In reality, we all know those videos are shot in the first few miles of the run because even monkeys in harness can look like good sled dogs in the first five miles. We all know that at some point in the run, old Spot stopped to take a dump and the entire team bunched up and a tangle ensued.  The perfect musher ran up to solve the problem and tripped over his/her big boots and landed face first in the snow only to have the dogs pull the hook.  Luckily, the perfect musher grabbed the gang line and saved the day, but not without dragging through the poo first.  About 15 miles in, the team went flat like someone had slipped Tramadol in their food and the run was like watching paint dry.   Then there was Crazythe point when the team looked like a snake shimmying down the trail because so many of them were dipping excessively; as if they had never been watered.  The smile the perfect musher was wearing in the video became a tooth grinding grimace.  By the end of the run, the team was walking and perfect musher had become reality musher and proclaimed, “Sell them all!”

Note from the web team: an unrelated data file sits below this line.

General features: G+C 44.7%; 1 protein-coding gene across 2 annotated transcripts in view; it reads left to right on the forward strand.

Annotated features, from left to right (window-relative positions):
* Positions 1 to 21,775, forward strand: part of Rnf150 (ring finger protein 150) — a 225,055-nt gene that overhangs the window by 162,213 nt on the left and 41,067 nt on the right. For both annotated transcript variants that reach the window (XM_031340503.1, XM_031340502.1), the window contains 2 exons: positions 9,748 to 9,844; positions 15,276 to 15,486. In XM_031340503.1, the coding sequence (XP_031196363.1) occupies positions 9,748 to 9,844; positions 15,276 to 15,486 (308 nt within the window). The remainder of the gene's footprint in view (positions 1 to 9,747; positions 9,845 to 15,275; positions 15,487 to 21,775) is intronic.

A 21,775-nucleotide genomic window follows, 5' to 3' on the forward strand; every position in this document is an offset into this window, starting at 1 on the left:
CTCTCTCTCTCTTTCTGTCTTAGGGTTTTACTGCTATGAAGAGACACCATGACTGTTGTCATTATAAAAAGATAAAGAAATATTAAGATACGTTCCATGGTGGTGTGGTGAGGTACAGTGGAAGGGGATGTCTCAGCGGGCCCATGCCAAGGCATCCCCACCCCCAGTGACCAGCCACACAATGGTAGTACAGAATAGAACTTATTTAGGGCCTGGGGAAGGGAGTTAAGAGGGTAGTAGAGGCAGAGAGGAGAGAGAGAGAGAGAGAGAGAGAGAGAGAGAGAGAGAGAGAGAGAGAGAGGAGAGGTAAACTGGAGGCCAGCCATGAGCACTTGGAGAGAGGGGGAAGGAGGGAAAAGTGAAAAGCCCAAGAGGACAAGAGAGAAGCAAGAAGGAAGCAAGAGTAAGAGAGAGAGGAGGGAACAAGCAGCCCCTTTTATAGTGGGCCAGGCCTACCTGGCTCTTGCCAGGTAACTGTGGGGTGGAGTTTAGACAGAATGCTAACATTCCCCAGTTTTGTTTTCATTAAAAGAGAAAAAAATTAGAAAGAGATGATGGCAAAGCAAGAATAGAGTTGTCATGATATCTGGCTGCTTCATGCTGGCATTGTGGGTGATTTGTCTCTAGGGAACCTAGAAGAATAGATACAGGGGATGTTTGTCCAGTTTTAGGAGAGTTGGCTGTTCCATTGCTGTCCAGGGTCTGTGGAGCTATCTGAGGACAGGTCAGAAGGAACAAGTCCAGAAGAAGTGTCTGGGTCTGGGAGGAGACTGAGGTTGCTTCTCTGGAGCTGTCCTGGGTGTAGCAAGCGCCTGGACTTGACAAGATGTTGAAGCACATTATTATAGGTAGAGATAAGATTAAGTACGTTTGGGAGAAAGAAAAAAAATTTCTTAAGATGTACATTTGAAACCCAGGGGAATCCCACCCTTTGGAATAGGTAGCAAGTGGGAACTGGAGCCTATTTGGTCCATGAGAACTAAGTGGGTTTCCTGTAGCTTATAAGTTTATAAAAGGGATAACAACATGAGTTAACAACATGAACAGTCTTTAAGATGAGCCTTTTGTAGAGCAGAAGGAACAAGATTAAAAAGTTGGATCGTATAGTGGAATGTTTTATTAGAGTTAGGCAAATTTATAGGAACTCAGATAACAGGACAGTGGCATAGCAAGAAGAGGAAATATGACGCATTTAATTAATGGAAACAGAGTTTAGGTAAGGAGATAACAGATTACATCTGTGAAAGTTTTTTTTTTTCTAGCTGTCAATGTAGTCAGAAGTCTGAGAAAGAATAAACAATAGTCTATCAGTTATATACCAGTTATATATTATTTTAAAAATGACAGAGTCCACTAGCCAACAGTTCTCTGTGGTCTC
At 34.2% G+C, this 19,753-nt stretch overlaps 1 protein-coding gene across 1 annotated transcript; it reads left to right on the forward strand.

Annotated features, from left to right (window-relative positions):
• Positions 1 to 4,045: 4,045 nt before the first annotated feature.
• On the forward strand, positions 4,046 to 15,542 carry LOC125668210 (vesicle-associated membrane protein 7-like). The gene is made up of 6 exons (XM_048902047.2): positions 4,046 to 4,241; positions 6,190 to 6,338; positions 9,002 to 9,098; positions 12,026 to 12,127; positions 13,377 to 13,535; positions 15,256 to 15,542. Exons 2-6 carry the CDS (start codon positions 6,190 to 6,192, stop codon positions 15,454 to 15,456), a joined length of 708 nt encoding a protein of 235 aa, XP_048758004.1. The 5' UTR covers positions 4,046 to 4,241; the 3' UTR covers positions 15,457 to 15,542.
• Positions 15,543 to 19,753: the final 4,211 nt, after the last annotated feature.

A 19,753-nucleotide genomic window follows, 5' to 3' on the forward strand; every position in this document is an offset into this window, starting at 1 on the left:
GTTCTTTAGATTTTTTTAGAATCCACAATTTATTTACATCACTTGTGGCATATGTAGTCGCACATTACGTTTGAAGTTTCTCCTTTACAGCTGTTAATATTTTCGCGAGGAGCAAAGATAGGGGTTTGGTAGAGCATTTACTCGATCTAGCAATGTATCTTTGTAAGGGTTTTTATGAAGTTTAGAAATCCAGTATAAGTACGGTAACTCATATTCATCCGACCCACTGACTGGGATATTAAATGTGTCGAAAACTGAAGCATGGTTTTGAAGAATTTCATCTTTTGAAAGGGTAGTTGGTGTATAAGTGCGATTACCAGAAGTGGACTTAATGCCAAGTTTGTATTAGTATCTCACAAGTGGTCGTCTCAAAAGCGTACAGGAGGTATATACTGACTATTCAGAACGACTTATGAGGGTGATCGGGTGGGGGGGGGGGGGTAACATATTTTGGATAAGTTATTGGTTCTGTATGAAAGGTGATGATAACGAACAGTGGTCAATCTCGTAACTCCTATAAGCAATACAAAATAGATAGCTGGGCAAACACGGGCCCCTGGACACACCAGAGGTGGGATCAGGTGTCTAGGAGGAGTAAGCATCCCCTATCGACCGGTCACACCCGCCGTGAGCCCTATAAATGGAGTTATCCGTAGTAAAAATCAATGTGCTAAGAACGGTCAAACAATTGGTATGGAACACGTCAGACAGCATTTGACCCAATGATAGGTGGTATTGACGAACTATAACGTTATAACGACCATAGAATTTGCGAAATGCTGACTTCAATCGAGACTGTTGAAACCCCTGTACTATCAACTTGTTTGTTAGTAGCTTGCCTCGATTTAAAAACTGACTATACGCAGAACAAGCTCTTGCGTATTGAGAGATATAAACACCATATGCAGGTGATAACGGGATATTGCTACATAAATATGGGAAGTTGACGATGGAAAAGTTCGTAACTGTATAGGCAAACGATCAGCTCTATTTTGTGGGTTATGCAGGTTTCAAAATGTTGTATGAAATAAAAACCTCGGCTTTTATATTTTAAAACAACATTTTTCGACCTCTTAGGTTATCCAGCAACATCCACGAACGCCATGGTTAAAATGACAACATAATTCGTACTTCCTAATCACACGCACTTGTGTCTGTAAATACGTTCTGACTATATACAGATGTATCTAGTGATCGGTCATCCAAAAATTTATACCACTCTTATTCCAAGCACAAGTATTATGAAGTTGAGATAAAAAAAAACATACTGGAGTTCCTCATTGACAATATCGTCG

How about the endless pictures of puppies. Cute, fluffy, little puppies running playfully about or sleeping peacefully.  They are adorable and perfect!  Or are they?

In reality, the little terrors hadn’t slept all day and are finally down after peeing and pooping endlessly; which resulted in an hour long cleaning of their kennel for the 30th day straight.  While the monsters were trying to be herded about so the kennel could be cleaned, they were screaming and jumping all over, eating the musher’s hair and biting her hands until blood was drawn. When the cleaning task was finally accomplished, musher smelled like puppy pee and poo, had several bleeding wounds on hands and face along with a bald spot on the side of head.  Folks, this is the photo I want to see because this is reality!

Then we have the pictures of the immaculate kennel. Painted houses, no trenches, no dust, no mud, no poop, no pee posts or stains and everything is all matchy matchy; a sled dog’s Eden.